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5 year electrical tests in privately rented properties must be risk-based says RLA

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The Residential Landlords Association (RLA) is supporting Government proposals to introduce mandatory electrical safety checks in privately rented homes – but says that the tests must be risk based.

For rented accommodation the Electrical Safety Council recommends that periodic inspection and testing is carried out at least every 5 years or on the change of tenancy. It is recommended that owner-occupied homes undergo the electrical inspections every 10 years.

Yet, currently there is no regulation for electrical testing in homes in the private rental sector (PRS) in England under the Housing and Planning Bill.

The RLA says it believes tests are a good idea, but risk must be taken into account when considering how frequently these tests must be carried out.

Different properties, different risks

RLA Director Chris Town, said: “The PRS in England is huge and extremely diverse, ranging from £1million properties to tiny bedsits and everything in between and the RLA believes the best course of action would be to bring in a risk based system … whereby only high risk properties are placed on a five-year cycle.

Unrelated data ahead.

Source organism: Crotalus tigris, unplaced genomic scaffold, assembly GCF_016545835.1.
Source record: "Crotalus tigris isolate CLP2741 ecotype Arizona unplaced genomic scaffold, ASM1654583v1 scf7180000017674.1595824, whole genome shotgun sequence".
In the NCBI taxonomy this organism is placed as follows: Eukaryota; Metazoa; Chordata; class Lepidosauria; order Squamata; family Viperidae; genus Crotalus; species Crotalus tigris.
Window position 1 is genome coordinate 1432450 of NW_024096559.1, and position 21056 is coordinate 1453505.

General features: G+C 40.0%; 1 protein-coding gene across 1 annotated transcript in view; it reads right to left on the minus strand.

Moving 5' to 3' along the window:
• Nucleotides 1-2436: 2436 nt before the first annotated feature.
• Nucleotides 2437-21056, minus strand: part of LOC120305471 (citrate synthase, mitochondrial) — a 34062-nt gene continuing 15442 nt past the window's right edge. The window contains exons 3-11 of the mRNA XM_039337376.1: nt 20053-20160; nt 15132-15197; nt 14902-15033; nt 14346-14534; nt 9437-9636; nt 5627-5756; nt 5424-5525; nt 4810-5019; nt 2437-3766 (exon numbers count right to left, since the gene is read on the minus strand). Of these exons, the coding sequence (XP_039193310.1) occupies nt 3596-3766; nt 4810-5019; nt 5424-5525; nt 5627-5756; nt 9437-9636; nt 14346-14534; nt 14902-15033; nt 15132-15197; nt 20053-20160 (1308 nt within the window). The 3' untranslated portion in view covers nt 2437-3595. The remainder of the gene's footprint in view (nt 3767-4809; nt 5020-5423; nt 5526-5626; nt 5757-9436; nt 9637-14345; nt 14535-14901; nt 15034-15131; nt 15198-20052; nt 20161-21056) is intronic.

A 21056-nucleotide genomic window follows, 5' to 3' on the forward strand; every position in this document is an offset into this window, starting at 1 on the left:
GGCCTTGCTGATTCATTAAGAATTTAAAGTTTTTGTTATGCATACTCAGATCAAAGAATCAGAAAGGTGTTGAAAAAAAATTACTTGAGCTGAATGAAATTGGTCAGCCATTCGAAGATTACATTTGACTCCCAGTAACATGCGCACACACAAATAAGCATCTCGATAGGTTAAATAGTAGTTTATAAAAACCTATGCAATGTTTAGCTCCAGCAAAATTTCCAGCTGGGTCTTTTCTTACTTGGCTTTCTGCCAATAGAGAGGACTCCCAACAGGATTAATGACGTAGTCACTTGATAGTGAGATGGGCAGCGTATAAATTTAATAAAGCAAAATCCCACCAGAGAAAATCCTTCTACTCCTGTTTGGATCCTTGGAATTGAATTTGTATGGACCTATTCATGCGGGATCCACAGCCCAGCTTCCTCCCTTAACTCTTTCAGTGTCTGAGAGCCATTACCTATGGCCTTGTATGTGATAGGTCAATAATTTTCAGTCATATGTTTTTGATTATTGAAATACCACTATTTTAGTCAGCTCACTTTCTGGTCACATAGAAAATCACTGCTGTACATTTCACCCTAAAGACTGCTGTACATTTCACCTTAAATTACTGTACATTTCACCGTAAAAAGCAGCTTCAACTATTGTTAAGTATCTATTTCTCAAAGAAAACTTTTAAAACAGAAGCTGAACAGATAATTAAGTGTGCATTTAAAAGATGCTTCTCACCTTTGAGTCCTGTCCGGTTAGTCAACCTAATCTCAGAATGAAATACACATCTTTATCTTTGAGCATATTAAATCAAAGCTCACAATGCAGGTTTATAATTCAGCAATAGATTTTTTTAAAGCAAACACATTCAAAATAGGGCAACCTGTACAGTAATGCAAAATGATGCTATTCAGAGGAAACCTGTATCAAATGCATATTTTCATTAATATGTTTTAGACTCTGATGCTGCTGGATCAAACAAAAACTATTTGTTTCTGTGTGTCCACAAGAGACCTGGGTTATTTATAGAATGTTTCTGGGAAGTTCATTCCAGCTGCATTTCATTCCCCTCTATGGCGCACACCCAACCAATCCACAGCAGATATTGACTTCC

“This is not just because of the expense of doing the checks” (currently to carry out a full electrical check on a 4 bedroom property will cost around £175 plus VAT) “but the inconvenience to the tenants”.

Typically, these electrical safety checks can take half a day or longer and is much more intrusive and expensive than a gas safety check, as every single fixed electrical fitting, such as switches, sockets and light fittings must be opened up and examined.

Mandatory electrical safety checks in the private rental sector (PRS) are already conducted every five years in Scotland and are due to be brought in to Wales. A House of Multiple Occupation must have a mandatory five year electrical safety test as these type of properties are deemed to be high risk, suffering intensive and multiple use.

A working group, established by the Department for Communities and Local Government (DCLG), will now look at representations from a range of organisations to decide whether to bring testing forward, and if so what form it will take.